Franchising the Future of Latino Business Story by: Kristian Jaime

52 • September / October 2016


Photo: Jason Gilmore

Design by: Carlos Cuevas


What started with a simple idea between Jorge Ferraez, publisher of Latino Leaders magazine and Enrique Ramirez, chief financial and strategy officer for Pizza Hut, soon became dynamic.




t quickly developed into the Latino Franchise Symposium, and it entered its second year in August at the Pizza Hut Corporate Headquarters in Plano, Texas. “A couple of years ago, we started thinking about just getting everyone together at a larger event to [teach] some of the experiences and lessons from franchisees and drive interest to those business opportunities,” explained Ferraez. With other members of Yum Brands on hand to discuss the development of a franchise conference, a new business opportunity was born for one of the fastest growing markets in the United States. Partnerships with influential organizations like the International Franchise Association (IFA) solidified it as the only business symposium of its kind and made it possible for domestic brands to establish an international presence. “I’m very happy to say that we have participants from all over the country,” Ferraez continued. “This event includes 13 CEOs and 25 speakers talking to about 235 attendees about [franchising opportunities in the Latino market]. We started creating business relationships with business franchises seven years ago to tap into the Latino markets.”


Location, Location, Location Governing principles behind a franchise run the gamut from market position to financing to perhaps the most rudimentary, real estate. The opening panel, entitled “The Real Estate Factor,” placed that issue front and center. Among the panelists was Jose Legaspi, founder and CEO of the Legaspi Company; Fernando de Leon, founder and CEO of De Leon Capital; Gerardo Flores, vice president of real estate for Jersey Mike’s Subs; and Jake Pavelka, a real estate expert. “Hispanic entrepreneurship is on the rise, and I think that’s because we are becoming more knowledgeable about access to capital and real estate partnerships. This symposium provides an awareness of the fundamentals needed to grow your business,” said De Leon. Creating a storefront is as precise a task as any other tenet of business. Factors such as entry and exit points, traffic patterns and visibility all determine success. For De Leon, that means being able to pay for the best location, and access to start-up capital is fundamental to that task. “Picking a franchise is going to entail an understanding of demographics, location and finance,” De Leon said. “That

54 • September / October 2016


includes the competitive framework and how they position themselves in relation to their competition. The stronger a franchisee can understand those variables, the stronger they will be in the marketplace.”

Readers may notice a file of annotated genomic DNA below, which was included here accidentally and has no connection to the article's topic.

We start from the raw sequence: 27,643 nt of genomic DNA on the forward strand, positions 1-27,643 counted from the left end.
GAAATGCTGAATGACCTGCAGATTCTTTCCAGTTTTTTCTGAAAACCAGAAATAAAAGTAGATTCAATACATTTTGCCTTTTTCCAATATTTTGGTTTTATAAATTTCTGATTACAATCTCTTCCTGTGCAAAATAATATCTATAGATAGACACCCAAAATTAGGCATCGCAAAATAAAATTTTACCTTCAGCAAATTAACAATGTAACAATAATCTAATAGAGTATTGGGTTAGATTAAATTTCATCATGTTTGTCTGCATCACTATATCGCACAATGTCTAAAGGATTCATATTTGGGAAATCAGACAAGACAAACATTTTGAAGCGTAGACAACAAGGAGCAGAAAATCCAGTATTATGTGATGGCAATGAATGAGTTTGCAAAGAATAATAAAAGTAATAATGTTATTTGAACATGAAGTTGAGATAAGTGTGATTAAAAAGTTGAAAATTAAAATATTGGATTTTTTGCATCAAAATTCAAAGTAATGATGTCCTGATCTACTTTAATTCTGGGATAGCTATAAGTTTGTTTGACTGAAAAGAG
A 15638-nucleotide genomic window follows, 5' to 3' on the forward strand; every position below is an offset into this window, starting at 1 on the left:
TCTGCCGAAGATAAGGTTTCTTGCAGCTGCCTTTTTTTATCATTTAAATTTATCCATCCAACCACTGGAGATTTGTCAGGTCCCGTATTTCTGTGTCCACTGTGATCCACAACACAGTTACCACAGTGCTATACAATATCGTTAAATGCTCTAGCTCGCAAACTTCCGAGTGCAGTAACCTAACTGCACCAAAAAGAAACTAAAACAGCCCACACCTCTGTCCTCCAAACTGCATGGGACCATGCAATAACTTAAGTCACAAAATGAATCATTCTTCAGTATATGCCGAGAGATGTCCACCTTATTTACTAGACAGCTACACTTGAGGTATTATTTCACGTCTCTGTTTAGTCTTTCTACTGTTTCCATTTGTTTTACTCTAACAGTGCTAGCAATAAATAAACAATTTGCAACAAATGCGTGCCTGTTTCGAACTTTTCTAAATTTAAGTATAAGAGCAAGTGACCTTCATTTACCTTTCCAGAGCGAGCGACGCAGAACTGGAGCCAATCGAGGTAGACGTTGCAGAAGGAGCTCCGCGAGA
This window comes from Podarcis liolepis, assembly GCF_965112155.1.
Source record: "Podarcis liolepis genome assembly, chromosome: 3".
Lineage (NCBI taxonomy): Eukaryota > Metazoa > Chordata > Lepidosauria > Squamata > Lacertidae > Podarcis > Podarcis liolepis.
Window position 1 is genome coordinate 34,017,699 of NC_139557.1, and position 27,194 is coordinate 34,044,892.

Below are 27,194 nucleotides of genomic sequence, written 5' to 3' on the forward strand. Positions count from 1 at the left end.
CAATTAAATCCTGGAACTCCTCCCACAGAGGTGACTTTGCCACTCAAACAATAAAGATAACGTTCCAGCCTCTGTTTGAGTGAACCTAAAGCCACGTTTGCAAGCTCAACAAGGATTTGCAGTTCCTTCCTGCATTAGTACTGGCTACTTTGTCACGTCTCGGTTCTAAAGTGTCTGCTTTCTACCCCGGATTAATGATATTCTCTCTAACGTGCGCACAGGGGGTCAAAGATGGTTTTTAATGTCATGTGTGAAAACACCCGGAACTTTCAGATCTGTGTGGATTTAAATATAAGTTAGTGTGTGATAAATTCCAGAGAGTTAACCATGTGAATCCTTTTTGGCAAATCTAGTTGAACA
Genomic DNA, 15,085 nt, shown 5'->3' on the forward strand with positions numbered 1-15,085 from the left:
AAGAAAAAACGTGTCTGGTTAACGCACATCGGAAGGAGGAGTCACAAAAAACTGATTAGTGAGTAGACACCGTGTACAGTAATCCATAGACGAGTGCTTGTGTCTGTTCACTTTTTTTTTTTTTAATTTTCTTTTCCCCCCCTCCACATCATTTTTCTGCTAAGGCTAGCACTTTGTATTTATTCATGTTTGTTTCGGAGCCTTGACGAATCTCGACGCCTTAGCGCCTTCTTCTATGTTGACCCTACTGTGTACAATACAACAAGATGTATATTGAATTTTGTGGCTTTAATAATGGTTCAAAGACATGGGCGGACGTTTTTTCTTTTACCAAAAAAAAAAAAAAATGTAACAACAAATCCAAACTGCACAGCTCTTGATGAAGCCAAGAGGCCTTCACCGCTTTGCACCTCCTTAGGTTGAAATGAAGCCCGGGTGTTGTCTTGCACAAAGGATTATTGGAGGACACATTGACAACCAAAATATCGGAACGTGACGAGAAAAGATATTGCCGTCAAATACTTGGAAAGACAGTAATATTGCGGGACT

Funding the Dream If location dictates exposure, then funding determines everything else. During the panel “Access to Capital,” participants heard from experts in establishing good financial health. Everything from start-up capital to revolving lines of credit typically involves equal parts education and experience. For Rosaline Aguirre-Fletcher, senior vice president and sales manager of the Small Business Administration (SBA) Lending Department for BBVA Compass Bank, the journey to establishing the next generation of Latino entrepreneurs is in the details.

“In the Latino community, we see a lack of knowledge in organizing their business and properly establishing it with the state and federal government and paying taxes. When we talk about good financial health, we talk about building up to get a loan,” Aguirre-Fletcher said. With the average start-up amount between $20,000 and $45,000, demystifying the loan process is vital to first-time franchisees. Aguirre-Fletcher takes a comprehensive approach, often going as far as examining the business plan. As she advises, a good idea without the planning is a recipe for a shortfall. “What we like to do is sit with clients and see if they are financially healthy and work with them on the business plan, regardless if they are part of a franchise or not. We look at their market and their demographic to establish that plan,” said Aguirre-Fletcher.

Diversity in the Market The reality is that Hispanics are still underrepresented in business in relation to the size of their demographic. Changing that requires a hard look at the new face of franchisees.


According to David Gibbs, president and CEO of Yum Brands, business savvy is just the beginning. International companies like his have already started transitioning to becoming one of the largest franchise firms in the world. For Gibbs, that is just the latest evolution in the market. “If you don’t have good franchisees, the brand suffers and the business model will not come to life. For us, Yum Brands has 43,000 restaurants around the world, and 10,000 of them we own,” said Gibbs. With the majority of their locations a franchise, a growing number of minorities are finding themselves at the helm of a Taco Bell, Pizza Hut or KFC site. “We are going to be a massive franchise company, and that is going to be our vision for the next phase of growth. Everything we do has to be focused on growing our business through franchisees,” Gibbs explained.